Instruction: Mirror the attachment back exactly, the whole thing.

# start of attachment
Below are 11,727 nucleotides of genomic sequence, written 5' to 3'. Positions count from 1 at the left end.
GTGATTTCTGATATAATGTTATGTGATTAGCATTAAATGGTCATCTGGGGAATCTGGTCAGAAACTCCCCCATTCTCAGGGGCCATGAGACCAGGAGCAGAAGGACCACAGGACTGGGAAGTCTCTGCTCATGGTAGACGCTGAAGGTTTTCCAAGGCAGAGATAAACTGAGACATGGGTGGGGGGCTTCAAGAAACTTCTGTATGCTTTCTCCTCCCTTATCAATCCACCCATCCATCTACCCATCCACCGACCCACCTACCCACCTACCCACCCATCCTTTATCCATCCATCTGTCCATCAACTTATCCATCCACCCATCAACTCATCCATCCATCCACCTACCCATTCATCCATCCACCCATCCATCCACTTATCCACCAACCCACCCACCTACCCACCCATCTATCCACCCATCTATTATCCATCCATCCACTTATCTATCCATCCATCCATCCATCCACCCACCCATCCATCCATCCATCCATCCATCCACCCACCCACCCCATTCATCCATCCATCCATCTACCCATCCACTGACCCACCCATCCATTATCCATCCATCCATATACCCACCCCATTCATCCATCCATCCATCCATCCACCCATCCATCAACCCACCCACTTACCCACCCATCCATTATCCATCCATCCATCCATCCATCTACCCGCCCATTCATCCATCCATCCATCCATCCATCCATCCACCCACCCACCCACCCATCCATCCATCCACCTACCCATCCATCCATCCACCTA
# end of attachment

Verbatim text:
Below are 11,727 nucleotides of genomic sequence, written 5' to 3'. Positions count from 1 at the left end.
GTGATTTCTGATATAATGTTATGTGATTAGCATTAAATGGTCATCTGGGGAATCTGGTCAGAAACTCCCCCATTCTCAGGGGCCATGAGACCAGGAGCAGAAGGACCACAGGACTGGGAAGTCTCTGCTCATGGTAGACGCTGAAGGTTTTCCAAGGCAGAGATAAACTGAGACATGGGTGGGGGGCTTCAAGAAACTTCTGTATGCTTTCTCCTCCCTTATCAATCCACCCATCCATCTACCCATCCACCGACCCACCTACCCACCTACCCACCCATCCTTTATCCATCCATCTGTCCATCAACTTATCCATCCACCCATCAACTCATCCATCCATCCACCTACCCATTCATCCATCCACCCATCCATCCACTTATCCACCAACCCACCCACCTACCCACCCATCTATCCACCCATCTATTATCCATCCATCCACTTATCTATCCATCCATCCATCCATCCACCCACCCATCCATCCATCCATCCATCCATCCACCCACCCACCCCATTCATCCATCCATCCATCTACCCATCCACTGACCCACCCATCCATTATCCATCCATCCATATACCCACCCCATTCATCCATCCATCCATCCATCCACCCATCCATCAACCCACCCACTTACCCACCCATCCATTATCCATCCATCCATCCATCCATCTACCCGCCCATTCATCCATCCATCCATCCATCCATCCATCCACCCACCCACCCACCCATCCATCCATCCACCTACCCATCCATCCATCCACCTA